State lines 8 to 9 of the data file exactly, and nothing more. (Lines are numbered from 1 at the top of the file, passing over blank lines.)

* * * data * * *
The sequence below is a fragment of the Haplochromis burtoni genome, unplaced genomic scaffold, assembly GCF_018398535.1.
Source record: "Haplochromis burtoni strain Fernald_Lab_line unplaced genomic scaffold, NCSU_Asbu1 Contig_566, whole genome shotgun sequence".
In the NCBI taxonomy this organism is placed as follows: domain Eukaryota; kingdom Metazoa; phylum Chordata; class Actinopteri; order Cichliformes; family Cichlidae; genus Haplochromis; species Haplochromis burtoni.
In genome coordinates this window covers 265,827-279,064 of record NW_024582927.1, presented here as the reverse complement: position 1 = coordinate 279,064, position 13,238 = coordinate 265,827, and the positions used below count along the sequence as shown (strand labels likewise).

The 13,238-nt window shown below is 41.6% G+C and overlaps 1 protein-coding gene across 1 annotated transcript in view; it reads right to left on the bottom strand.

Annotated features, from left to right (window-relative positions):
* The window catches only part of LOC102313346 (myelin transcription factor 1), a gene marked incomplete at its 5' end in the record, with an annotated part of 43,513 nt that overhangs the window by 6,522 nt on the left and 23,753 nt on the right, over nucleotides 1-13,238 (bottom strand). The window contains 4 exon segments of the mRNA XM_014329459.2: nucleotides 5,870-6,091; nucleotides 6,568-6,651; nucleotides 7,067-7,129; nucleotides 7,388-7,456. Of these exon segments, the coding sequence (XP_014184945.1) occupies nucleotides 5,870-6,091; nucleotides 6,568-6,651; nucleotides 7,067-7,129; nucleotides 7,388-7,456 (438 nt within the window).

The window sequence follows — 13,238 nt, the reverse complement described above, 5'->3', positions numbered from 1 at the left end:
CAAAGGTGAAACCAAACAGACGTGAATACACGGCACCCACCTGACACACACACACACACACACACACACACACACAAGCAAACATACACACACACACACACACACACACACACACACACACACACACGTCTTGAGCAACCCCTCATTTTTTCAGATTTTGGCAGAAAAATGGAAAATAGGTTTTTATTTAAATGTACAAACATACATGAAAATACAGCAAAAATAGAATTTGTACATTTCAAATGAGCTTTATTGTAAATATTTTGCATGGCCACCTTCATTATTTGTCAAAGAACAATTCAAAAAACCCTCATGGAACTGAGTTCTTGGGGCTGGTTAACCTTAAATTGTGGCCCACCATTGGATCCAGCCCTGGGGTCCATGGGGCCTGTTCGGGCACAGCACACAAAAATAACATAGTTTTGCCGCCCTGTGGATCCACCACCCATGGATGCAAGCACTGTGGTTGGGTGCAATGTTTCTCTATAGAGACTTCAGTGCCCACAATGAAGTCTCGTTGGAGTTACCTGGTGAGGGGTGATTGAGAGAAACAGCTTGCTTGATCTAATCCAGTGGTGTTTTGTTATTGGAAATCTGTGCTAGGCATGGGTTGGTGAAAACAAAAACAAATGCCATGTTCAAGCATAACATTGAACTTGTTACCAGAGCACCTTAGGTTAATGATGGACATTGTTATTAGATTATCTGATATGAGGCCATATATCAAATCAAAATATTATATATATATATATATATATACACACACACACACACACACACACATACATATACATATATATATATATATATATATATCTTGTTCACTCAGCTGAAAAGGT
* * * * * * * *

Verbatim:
The window sequence follows — 13,238 nt, the reverse complement described above, 5'->3', positions numbered from 1 at the left end:
CAAAGGTGAAACCAAACAGACGTGAATACACGGCACCCACCTGACACACACACACACACACACACACACACACACAAGCAAACATACACACACACACACACACACACACACACACACACACACACACGTCTTGAGCAACCCCTCATTTTTTCAGATTTTGGCAGAAAAATGGAAAATAGGTTTTTATTTAAATGTACAAACATACATGAAAATACAGCAAAAATAGAATTTGTACATTTCAAATGAGCTTTATTGTAAATATTTTGCATGGCCACCTTCATTATTTGTCAAAGAACAATTCAAAAAACCCTCATGGAACTGAGTTCTTGGGGCTGGTTAACCTTAAATTGTGGCCCACCATTGGATCCAGCCCTGGGGTCCATGGGGCCTGTTCGGGCACAGCACACAAAAATAACATAGTTTTGCCGCCCTGTGGATCCACCACCCATGGATGCAAGCACTGTGGTTGGGTGCAATGTTTCTCTATAGAGACTTCAGTGCCCACAATGAAGTCTCGTTGGAGTTACCTGGTGAGGGGTGATTGAGAGAAACAGCTTGCTTGATCTAATCCAGTGGTGTTTTGTTATTGGAAATCTGTGCTAGGCATGGGTTGGTGAAAACAAAAACAAATGCCATGTTCAAGCATAACATTGAACTTGTTACCAGAGCACCTTAGGTTAATGATGGACATTGTTATTAGATTATCTGATATGAGGCCATATATCAAATCAAAATATTATATATATATATATATATATACACACACACACACACACACACACATACATATACATATATATATATATATATATATATCTTGTTCACTCAGCTGAAAAGGT